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Aircraft of the Chaco War 1928­-1935, by Dan Hagedorn and Antonio L. Sapienza, Schiffer Publishing, Ltd., Atglen, Pa., 1997, $45.

After the Sino-Japanese “incident” and the Spanish Civil War, the most notable conflict of the 1930s in which aircraft played a significant role was the struggle between Bolivia and Paraguay for a 100,000-square-mile area of low-lying wilderness called the Chaco Boreal, or Gran Chaco. Although Bolivia fielded no more than 62 combat aircraft and 22 trainers against a Paraguayan total of 32 warplanes and 23 trainers, the Chaco War saw considerable aerial activity and several instances of air-to-air combat.

Equally dramatic in its own way were the goings-on behind the scenes, as adventuresome contractors, representing aircraft manufacturers from several countries, vied to sell their planes to the warring sides. For companies that got their aircraft into front-line service, glowing reports, like those made by Bolivian pilots about their Curtiss Hawk II fighter-bombers or Curtiss-Wright C14R Ospreys, served as valuable publicity.

Combining the research of American aviation historian Dan Hagedorn and Paraguayan expert Antonio Luis Sapienza Fracchia, Aircraft of the Chaco War 1928­1935 is the story of a dazzling international collection of warplanes from the golden age of aviation, put through their combat paces in a relatively neglected setting. After establishing the background of the conflict, the authors cover each aircraft type in turn, with fascinating details about how they came to be used by either Bolivia or Paraguay and how they performed in action.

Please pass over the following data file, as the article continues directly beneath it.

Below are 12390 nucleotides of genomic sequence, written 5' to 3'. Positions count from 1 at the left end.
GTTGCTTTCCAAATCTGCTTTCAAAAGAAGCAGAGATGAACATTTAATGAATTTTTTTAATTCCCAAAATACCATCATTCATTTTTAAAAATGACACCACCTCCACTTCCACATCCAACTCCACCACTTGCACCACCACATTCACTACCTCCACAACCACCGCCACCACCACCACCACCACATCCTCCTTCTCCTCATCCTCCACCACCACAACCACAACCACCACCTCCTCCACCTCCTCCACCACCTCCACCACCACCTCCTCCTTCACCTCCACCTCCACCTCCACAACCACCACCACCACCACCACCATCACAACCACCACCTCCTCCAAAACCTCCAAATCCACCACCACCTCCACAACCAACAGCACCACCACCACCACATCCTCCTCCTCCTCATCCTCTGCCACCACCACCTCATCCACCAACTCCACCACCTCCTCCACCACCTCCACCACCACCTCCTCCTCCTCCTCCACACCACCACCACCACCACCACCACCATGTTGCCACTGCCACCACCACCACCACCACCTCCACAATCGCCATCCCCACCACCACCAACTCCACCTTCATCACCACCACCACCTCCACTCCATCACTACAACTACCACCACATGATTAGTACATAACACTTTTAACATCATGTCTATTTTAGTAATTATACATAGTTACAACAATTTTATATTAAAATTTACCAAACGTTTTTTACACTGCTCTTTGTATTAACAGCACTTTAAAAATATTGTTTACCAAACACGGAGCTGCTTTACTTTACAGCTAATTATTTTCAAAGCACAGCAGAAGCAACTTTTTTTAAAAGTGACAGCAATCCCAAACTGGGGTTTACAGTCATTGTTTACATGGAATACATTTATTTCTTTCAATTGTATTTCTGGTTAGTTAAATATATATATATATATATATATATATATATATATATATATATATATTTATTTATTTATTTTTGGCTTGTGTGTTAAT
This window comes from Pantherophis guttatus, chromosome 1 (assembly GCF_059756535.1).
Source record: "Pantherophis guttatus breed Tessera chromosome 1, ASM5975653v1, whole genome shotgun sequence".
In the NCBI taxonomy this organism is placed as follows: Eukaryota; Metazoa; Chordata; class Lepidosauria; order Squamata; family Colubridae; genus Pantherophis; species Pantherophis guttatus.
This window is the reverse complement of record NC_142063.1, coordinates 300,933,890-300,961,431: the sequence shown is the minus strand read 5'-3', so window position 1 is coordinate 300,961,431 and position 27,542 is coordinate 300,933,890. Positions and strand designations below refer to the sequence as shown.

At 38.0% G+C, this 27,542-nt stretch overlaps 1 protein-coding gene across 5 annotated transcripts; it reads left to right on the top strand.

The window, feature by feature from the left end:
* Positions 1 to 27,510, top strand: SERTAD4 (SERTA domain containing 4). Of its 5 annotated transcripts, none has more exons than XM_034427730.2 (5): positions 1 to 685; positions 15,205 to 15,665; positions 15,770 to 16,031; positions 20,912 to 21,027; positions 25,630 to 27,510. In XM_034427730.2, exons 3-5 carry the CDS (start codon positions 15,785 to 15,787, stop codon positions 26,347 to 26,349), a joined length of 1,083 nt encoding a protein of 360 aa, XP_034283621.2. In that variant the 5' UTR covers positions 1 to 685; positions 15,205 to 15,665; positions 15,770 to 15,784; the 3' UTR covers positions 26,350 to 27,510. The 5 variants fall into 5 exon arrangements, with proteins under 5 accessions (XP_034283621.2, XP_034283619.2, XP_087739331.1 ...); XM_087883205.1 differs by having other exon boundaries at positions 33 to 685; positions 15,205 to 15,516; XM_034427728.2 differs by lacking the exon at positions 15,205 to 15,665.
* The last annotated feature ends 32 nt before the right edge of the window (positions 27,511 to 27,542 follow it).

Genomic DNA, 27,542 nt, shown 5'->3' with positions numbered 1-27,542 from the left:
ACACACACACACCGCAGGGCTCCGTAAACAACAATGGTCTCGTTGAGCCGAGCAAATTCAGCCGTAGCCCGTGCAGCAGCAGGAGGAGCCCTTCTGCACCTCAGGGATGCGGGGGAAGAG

Some of the featured planes are familiar to most Americans–the Curtiss-Wright “Bolivian Osprey,” the Curtiss Cyclone Falcon and the Junkers Ju-52/3m. But there is also a fascinating collection of oddities like the ungainly looking but surprisingly successful Vickers 143 “Bolivian Scout” from Britain or the more advanced-looking French-built Wibault 73C.1, which proved to be a disappointment to the Paraguayans.

A handful of aircraft distinguished themselves, most remarkably Paraguay’s already obsolescent French Potez 25.A.2 reconnaissance bomber, destined to be the only aircraft type to serve throughout the war from start to finish. Most of the aircraft mentioned, however, only made their way into the opposing air arms in small numbers, such as Paraguay’s two Italian-made Macchi M.18A.R flying boats or the single Consolidated 21-C that served Bolivia as a high-speed courier and communications plane.

The exploits of noteworthy pilots of both sides are cited in relation to the aircraft they flew. A separate chapter is devoted to the equally fascinating stories of would-be contracts that failed to materialize, such as the Swiss-built Comte A.C.3 bomber transport and the Curtiss BT-32 Condor Bomber, neither of which got into Bolivian service as planned.

Profusely illustrated with a multitude of photographs, including numerous front-line pictures, many of which have never been published before, Aircraft of the Chaco War is highly recommended for aviation enthusiasts and modelers alike. In particular, it should give a new lease on life to any jaded buff of the Golden Age who thinks he has seen everything.